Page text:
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Did pied piper basically pivot to chatroulette?

Rachael: Yep. I mean, it's such an interesting question, and I think it's a really great question to ask, because I think that the history of chatroulette is actually a bit of a narrative of the history of the internet. It's been said that the internet was born in a garage in Kenya. In that garage was a tape deck, and on that tape were two cassette decks of the same type that you'd hear in a car radio, but this time with live, unabridged sex talk on in between takes. The joke on the kids, and I'm paraphrasing here, is that they thought, Hey, we can have live sex chats with our neighbors. They never carried the software, and they never heard about it. But then, of course, in 10 years, this would be available as a package to every web browser user in the world. So it would be available to every adult who wanted to experiment with interactive video. And immediately, the kids turned on by this changed their lives. They were experimenting in the privacy of their own bedrooms, with the security of their own bank accounts. And immediately, the whole world was awash with this kind of experimentation. It was happening almost instantly on YouTube, and it would happen again, and again, and again. And the important thing is that in the space of a year or two, live sex chat moved from the basement of my parents' basement into the most private bedroom in the house.

Obviously, it was a scary time. I certainly wasn't old enough to drive, let alone buy a car, let alone fly solo, so I was terrified of everything, but I also thought, This is what the internet looks like. I thought, This is what celebrity is like. And I was absolutely right. And I think what happened is that by the time the video went viral, which it did, and then millions of people saw it, and then the real internet went bananas, and we got a little sort of a let's play of sorts with all the viral content.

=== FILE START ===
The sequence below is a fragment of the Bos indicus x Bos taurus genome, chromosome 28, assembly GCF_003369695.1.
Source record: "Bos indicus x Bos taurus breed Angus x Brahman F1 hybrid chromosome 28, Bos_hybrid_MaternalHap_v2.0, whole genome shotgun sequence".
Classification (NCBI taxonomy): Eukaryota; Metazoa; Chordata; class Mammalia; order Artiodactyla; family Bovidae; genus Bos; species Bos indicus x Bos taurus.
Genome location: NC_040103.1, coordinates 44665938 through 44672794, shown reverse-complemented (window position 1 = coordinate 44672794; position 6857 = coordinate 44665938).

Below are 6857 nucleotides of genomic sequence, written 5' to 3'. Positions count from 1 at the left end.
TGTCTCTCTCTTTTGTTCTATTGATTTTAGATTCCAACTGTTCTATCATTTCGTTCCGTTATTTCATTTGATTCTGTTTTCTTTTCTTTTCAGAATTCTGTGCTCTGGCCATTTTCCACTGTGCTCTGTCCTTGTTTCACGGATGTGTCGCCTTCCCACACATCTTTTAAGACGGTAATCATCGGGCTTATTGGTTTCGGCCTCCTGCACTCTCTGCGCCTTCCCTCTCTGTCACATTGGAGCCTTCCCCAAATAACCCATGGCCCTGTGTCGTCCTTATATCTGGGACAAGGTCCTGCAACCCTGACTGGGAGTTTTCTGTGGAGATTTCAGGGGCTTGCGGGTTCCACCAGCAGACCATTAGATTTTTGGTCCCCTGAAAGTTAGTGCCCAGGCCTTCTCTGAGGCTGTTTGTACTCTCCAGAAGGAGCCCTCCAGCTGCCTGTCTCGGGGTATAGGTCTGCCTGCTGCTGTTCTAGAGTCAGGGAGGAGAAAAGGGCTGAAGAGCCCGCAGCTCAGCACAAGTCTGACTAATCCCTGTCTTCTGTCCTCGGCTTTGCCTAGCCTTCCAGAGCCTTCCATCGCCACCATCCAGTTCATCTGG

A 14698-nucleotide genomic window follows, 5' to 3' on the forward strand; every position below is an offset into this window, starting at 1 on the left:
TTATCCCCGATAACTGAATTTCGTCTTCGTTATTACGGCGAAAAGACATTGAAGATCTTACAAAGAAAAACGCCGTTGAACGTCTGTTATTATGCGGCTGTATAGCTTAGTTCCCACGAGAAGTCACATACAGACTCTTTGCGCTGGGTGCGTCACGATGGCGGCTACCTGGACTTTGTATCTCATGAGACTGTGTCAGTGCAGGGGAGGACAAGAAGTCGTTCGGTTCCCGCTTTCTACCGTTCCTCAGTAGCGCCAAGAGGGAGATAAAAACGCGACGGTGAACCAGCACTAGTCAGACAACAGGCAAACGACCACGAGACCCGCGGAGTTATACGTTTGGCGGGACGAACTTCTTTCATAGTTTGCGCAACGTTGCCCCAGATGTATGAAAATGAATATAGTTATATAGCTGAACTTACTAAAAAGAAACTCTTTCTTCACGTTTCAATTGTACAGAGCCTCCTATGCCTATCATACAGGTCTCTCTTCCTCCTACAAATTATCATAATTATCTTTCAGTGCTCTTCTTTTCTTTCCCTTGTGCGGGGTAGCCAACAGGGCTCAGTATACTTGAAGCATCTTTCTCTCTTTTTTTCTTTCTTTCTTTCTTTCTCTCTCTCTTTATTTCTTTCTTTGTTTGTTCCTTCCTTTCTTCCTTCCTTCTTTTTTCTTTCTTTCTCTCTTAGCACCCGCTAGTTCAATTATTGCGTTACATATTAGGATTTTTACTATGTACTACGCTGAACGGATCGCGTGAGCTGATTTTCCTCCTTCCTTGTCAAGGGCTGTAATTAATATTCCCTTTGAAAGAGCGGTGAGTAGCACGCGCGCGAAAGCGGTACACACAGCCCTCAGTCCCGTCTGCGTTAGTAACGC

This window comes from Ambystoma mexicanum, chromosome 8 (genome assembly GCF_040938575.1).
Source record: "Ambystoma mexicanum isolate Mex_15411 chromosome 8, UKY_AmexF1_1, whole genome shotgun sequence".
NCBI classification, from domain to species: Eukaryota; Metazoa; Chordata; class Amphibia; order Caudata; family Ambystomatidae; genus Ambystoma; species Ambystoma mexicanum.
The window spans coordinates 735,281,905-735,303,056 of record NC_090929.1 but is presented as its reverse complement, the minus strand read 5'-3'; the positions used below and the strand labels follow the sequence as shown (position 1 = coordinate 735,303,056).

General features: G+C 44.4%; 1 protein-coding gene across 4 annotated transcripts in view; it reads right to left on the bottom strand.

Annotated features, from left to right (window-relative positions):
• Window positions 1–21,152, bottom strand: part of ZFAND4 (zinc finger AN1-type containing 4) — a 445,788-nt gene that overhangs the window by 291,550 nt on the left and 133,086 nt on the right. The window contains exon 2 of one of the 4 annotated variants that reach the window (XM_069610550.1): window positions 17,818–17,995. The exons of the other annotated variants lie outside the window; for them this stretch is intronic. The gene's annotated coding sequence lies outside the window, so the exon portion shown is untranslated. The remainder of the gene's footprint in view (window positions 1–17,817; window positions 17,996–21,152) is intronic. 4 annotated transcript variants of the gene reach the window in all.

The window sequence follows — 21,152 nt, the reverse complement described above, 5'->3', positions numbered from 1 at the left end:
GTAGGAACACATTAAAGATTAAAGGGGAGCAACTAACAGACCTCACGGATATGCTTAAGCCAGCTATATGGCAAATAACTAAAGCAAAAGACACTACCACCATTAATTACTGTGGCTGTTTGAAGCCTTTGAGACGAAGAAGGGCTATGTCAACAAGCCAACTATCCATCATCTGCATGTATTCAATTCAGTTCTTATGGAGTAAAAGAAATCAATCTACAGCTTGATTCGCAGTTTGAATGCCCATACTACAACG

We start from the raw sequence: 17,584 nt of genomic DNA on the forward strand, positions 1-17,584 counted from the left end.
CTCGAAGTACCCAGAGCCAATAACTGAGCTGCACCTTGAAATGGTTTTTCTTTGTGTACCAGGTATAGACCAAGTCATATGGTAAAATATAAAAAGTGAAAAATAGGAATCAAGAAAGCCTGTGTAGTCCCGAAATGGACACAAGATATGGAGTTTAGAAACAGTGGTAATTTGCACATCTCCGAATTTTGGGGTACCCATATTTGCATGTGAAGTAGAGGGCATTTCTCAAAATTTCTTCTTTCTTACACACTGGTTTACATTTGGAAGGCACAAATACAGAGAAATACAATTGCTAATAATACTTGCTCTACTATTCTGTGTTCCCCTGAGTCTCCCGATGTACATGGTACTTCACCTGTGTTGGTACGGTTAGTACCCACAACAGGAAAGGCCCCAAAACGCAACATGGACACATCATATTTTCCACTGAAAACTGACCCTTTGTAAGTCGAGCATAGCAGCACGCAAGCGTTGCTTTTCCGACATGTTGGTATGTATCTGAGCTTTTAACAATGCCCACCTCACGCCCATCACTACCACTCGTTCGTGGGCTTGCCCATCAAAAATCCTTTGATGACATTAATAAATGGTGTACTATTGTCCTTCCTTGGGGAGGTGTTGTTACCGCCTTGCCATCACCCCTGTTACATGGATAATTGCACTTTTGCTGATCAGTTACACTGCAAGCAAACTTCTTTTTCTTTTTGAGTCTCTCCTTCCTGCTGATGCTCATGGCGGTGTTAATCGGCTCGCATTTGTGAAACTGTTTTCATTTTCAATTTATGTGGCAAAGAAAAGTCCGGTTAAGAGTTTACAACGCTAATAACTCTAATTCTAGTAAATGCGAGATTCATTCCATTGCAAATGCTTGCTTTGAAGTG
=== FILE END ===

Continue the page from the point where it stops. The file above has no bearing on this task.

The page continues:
But anyway, that's the whole story. That's the whole thing. Except that the whole thing has a happy ending.

The joy of video games is that we humans are incredibly social. We like to socialize, and video games are an excellent way of doing just that. Video games make us feel like animals, like we belong anywhere, anytime, and that's just not true. We don't belong at home, at work, at any point in time. Games make us feel like toys, often unnecessarily so.

Games make us feel like animals, especially to children, because the AI's are often so intelligent and subtle. In Moby-Dick, the AI protagonist, well, I don't know if you've heard, but very few people would have thought that the AI would actually